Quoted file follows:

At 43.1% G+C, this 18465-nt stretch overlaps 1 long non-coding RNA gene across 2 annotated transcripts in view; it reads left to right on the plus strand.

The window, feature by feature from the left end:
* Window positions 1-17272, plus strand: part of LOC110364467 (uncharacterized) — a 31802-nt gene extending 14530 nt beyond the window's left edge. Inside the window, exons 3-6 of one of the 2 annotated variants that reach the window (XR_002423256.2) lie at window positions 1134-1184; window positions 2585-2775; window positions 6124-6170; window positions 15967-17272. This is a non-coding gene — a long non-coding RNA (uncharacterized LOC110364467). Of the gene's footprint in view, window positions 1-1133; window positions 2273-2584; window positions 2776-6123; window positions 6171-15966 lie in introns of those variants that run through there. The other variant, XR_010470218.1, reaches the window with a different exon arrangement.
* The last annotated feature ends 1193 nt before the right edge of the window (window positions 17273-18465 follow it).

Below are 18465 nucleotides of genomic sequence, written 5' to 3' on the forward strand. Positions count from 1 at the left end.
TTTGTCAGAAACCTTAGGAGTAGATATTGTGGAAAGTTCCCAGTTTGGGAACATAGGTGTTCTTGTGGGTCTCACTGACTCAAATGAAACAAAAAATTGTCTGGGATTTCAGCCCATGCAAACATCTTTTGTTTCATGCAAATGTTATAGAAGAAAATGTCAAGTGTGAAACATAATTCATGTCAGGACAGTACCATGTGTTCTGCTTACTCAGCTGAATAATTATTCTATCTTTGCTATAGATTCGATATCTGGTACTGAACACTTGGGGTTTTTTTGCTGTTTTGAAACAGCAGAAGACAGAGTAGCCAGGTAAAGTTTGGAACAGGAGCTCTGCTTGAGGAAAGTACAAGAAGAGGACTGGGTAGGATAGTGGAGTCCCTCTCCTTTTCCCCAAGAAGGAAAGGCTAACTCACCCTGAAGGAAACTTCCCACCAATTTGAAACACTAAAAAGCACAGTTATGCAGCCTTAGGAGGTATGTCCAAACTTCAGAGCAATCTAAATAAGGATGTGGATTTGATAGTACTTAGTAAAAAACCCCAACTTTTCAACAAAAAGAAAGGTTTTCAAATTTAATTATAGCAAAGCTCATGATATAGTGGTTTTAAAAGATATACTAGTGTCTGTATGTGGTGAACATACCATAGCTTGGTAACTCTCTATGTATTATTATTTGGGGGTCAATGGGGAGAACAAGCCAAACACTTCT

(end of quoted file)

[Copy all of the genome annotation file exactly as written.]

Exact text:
At 43.1% G+C, this 18465-nt stretch overlaps 1 long non-coding RNA gene across 2 annotated transcripts in view; it reads left to right on the plus strand.

The window, feature by feature from the left end:
* Window positions 1-17272, plus strand: part of LOC110364467 (uncharacterized) — a 31802-nt gene extending 14530 nt beyond the window's left edge. Inside the window, exons 3-6 of one of the 2 annotated variants that reach the window (XR_002423256.2) lie at window positions 1134-1184; window positions 2585-2775; window positions 6124-6170; window positions 15967-17272. This is a non-coding gene — a long non-coding RNA (uncharacterized LOC110364467). Of the gene's footprint in view, window positions 1-1133; window positions 2273-2584; window positions 2776-6123; window positions 6171-15966 lie in introns of those variants that run through there. The other variant, XR_010470218.1, reaches the window with a different exon arrangement.
* The last annotated feature ends 1193 nt before the right edge of the window (window positions 17273-18465 follow it).

Below are 18465 nucleotides of genomic sequence, written 5' to 3' on the forward strand. Positions count from 1 at the left end.
TTTGTCAGAAACCTTAGGAGTAGATATTGTGGAAAGTTCCCAGTTTGGGAACATAGGTGTTCTTGTGGGTCTCACTGACTCAAATGAAACAAAAAATTGTCTGGGATTTCAGCCCATGCAAACATCTTTTGTTTCATGCAAATGTTATAGAAGAAAATGTCAAGTGTGAAACATAATTCATGTCAGGACAGTACCATGTGTTCTGCTTACTCAGCTGAATAATTATTCTATCTTTGCTATAGATTCGATATCTGGTACTGAACACTTGGGGTTTTTTTGCTGTTTTGAAACAGCAGAAGACAGAGTAGCCAGGTAAAGTTTGGAACAGGAGCTCTGCTTGAGGAAAGTACAAGAAGAGGACTGGGTAGGATAGTGGAGTCCCTCTCCTTTTCCCCAAGAAGGAAAGGCTAACTCACCCTGAAGGAAACTTCCCACCAATTTGAAACACTAAAAAGCACAGTTATGCAGCCTTAGGAGGTATGTCCAAACTTCAGAGCAATCTAAATAAGGATGTGGATTTGATAGTACTTAGTAAAAAACCCCAACTTTTCAACAAAAAGAAAGGTTTTCAAATTTAATTATAGCAAAGCTCATGATATAGTGGTTTTAAAAGATATACTAGTGTCTGTATGTGGTGAACATACCATAGCTTGGTAACTCTCTATGTATTATTATTTGGGGGTCAATGGGGAGAACAAGCCAAACACTTCT